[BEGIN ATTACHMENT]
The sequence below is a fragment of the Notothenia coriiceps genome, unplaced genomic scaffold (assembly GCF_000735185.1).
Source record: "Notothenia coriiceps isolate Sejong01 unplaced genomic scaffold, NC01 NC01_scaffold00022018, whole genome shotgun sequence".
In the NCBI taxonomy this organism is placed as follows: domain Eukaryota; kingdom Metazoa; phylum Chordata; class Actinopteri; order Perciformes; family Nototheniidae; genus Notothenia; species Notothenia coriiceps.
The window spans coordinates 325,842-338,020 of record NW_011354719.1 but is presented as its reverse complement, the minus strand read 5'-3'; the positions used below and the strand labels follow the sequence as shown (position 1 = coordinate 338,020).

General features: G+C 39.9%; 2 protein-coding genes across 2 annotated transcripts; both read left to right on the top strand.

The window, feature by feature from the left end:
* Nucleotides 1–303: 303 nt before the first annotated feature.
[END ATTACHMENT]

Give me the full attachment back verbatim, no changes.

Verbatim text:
The sequence below is a fragment of the Notothenia coriiceps genome, unplaced genomic scaffold (assembly GCF_000735185.1).
Source record: "Notothenia coriiceps isolate Sejong01 unplaced genomic scaffold, NC01 NC01_scaffold00022018, whole genome shotgun sequence".
In the NCBI taxonomy this organism is placed as follows: domain Eukaryota; kingdom Metazoa; phylum Chordata; class Actinopteri; order Perciformes; family Nototheniidae; genus Notothenia; species Notothenia coriiceps.
The window spans coordinates 325,842-338,020 of record NW_011354719.1 but is presented as its reverse complement, the minus strand read 5'-3'; the positions used below and the strand labels follow the sequence as shown (position 1 = coordinate 338,020).

General features: G+C 39.9%; 2 protein-coding genes across 2 annotated transcripts; both read left to right on the top strand.

The window, feature by feature from the left end:
* Nucleotides 1–303: 303 nt before the first annotated feature.